[Originally published in the Vanuatu Daily Post.]
A shocking story is emerging from the Northern Vanuatu island of Maewo. Last week, two brothers, fugitives from Kaiovo village, appeared at Lolowei Hospital on neighbouring Ambae island. One was treated for injuries. Witnesses said he claimed he had been stoned following a village meeting. The other walked onward to Tumsisiro, an Anglican mission, and requested sanctuary.
Before long, a caller from Maewo ascertained the brothers’ presence in Ambae, and a motor boat was dispatched. Reports estimate that up to a dozen men armed with axes and bush knives arrived at Lolowei. They proceeded to the outpatient clinic and promptly murdered the first brother. Stunned onlookers watched as they struck him dead, then dragged his corpse down to the shore, mocking and abusing it as they went. The second brother met the same fate soon afterward.
Within hours of the events, the story began to spread that accusations of sorcery and murder were the cause of this tragic episode. As with most such events, speculation is rampant and details are difficult to corroborate. One distraught Ambaean related a tale that seems to align well with others:
She told of a meeting held in Kaiovo to deal once and for all with the death of two local school employees, widely suspected to have been poisoned. At its climax, a local church elder announced that God had given him the names of the perpetrators. He had no sooner identified the two brothers and an elderly male accomplice than the local chief instructed the villagers to kill them.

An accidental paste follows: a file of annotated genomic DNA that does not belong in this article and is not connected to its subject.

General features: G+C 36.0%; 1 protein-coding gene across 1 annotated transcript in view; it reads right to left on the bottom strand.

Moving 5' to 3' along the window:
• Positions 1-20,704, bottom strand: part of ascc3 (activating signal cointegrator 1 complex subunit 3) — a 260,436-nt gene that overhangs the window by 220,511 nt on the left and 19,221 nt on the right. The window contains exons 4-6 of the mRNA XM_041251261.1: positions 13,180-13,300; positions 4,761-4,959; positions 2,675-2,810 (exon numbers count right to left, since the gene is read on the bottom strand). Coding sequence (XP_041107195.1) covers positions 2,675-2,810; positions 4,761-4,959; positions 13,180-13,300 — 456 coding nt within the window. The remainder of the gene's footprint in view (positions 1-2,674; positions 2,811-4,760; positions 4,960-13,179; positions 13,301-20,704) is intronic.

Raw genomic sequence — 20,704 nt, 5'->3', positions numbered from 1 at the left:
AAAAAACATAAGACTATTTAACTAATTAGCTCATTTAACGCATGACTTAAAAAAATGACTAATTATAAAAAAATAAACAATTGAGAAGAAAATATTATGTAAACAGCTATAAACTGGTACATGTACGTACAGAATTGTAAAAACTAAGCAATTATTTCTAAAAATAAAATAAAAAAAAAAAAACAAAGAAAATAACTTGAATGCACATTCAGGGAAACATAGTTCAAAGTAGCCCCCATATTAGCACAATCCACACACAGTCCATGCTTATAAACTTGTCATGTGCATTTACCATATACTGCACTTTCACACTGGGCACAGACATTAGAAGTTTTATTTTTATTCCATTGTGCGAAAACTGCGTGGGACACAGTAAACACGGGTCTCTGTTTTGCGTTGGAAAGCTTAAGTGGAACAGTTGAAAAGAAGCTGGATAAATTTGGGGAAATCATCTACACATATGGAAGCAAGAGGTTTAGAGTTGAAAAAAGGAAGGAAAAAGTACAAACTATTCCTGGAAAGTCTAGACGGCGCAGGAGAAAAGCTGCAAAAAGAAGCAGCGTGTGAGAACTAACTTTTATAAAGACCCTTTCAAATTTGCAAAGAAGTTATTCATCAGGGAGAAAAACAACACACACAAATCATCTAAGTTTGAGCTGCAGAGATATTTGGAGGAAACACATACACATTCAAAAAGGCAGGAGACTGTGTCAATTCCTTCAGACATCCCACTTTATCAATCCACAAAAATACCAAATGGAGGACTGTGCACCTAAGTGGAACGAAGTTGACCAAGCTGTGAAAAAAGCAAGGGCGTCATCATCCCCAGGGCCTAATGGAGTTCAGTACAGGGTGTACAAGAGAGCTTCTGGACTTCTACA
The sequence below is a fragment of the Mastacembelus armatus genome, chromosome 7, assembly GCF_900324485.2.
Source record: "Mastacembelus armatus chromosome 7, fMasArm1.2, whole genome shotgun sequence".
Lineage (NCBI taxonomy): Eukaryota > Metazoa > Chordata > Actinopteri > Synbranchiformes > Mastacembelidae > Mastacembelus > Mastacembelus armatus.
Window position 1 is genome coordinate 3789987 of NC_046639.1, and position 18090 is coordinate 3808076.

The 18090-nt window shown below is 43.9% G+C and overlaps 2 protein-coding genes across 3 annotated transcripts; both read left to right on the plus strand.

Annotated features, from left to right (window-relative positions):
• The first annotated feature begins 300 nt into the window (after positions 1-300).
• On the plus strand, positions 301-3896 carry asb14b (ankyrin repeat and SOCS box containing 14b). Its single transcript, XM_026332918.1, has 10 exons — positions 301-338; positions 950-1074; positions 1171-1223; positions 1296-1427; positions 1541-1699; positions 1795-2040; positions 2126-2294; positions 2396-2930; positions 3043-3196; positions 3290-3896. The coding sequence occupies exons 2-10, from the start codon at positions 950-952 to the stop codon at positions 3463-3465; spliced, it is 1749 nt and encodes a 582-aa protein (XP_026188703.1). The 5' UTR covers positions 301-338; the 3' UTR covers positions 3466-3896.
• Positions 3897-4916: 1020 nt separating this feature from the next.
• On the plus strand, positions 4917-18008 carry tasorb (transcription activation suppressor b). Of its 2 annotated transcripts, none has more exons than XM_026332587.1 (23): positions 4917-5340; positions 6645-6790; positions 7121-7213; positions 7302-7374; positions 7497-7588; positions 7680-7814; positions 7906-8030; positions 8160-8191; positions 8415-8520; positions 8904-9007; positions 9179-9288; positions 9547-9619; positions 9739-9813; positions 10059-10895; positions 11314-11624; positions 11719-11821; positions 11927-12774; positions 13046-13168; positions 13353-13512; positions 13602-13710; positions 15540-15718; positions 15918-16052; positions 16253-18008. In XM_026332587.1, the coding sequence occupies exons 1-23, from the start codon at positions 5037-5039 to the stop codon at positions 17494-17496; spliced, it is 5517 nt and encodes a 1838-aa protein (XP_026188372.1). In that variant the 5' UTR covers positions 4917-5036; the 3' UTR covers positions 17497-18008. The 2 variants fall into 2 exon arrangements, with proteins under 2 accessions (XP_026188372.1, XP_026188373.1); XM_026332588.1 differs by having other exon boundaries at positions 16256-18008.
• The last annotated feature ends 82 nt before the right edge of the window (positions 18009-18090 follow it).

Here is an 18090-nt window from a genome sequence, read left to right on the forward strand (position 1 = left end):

Before the brothers could react, she said, one of the villagers picked up a large volcanic cooking stone and launched it at one of them. He missed, and the two began to scramble to their feet. Another stone quickly followed, striking one of the brothers and injuring him. They nonetheless managed to escape, leaving the older man to be beaten severely by the villagers.
Reports indicate that they obtained a canoe and paddled across several kilometers of open ocean to Lolowei’s tiny cove. It was there that their pursuers caught them up and murdered them.
Poison, witchcraft, religious visions and mob justice. One could easily dismiss these events as the actions of a backward, primitive people, benighted in superstition.
We should be careful not to mock too loudly, lest we mock ourselves.